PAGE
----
Centre bridges gap between technology, people

3rd September 2021 By: Simone Liedtke - Writer

Centre bridges gap between technology, people

IAN BAGSHAW The use of digital technologies continues to increase significantly

Mining engineering multinational Sandvik Mining and Rock Solution’s Zimbabwe-based Technology Centre is assisting the mining industry’s journey into the digital future by bridging the gap between technology and people.

The centre, Sandvik territory manager Ian Bagshaw explains, is the “human side” of digital technology that teaches people how to easily and intuitively use digital technologies to improve safety and productivity at mining operations.

Launched in April this year, the centre forms part of Sandvik CEO Stefan Widing’s 2025 strategy – “We make the shift” – one of the key pillars of which is “the digital shift”, which aims to increase the use of digital products and tools in the mining industry.

As evidenced throughout the Covid-19 pandemic, Bagshaw says the use of digital technologies increased significantly, despite their “not quite [being] as intuitive or easy to use as we initially thought”.

“Everything is monitored and connected, and technology is about taking data and turning it into useful information. Digital tools are now taking that information and compiling it into useful information, from which insights can be created to enable mines to make focused decisions,” he explains to Mining Weekly.

The above forms part of another key focus area of the centre: to make mines safer and more productive.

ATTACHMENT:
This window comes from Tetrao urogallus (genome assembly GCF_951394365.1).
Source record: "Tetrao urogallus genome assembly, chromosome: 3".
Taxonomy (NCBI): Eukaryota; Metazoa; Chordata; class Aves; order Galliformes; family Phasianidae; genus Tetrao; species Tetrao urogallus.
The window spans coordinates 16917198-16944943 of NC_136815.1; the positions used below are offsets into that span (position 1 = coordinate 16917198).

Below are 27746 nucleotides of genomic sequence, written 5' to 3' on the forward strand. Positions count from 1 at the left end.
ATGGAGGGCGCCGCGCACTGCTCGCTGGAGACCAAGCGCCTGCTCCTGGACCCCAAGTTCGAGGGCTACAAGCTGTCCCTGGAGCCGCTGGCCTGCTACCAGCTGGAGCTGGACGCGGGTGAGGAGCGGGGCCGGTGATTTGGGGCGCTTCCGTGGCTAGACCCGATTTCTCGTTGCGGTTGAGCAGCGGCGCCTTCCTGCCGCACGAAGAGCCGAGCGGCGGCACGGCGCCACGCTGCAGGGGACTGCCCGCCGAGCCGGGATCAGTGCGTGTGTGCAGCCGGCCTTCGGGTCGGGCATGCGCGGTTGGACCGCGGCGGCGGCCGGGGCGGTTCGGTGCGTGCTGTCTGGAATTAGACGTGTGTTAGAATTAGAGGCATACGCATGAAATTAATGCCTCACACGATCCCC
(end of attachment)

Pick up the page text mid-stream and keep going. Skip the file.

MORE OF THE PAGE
However, the power of the digital tool lies within human hands, hence, the Technology Centre, Bagshaw says.

The technologies employed by Sandvik essentially “take the lid off the mine, revealing vital real-time information such as tons mined, and holes drilled, equipment utilisation, machine uptime and much more”.

The Technology Centre can use various Sandvik solutions to make the data useful for clients. These include My Sandvik for equipment monitoring using up-to-date information, OptiMine for integrating resources and optimising processes, and AutoMine for automating mining activities.

OptiMine mainly focuses on analytics implementation, which Bagshaw says is “the next step” in the process of turning collected data into information that can be collated into mine insights.

There are three projects under way at the Technology Centre.

The My Sandvik solution is being provided for 100 machines at one site, while OptiMine is being installed on a 76-unit fleet, and AutoMine is used to create a trucking loop for a single-unit pilot project.

Sandvik’s digital solutions are a catalyst for mines to move away from paper-based and static data platforms.

In addition to installing the hardware and software to generate real-time data, the Technology Centre also works closely with clients on how best to use the reports, which are subsequently built into the mine’s daily operations and real-time decision-making, which Bagshaw says will “bring the productivity value add”.

The Technology Centre – headed by centre manager Hosea Molife – is basically a support centre, Bagshaw says.

“It’s like buying a state-of-the-art computer or cellphone and only using 10% of its power; the centre will improve the overall user experience and ensure we all maximise our digital tools,” he concludes.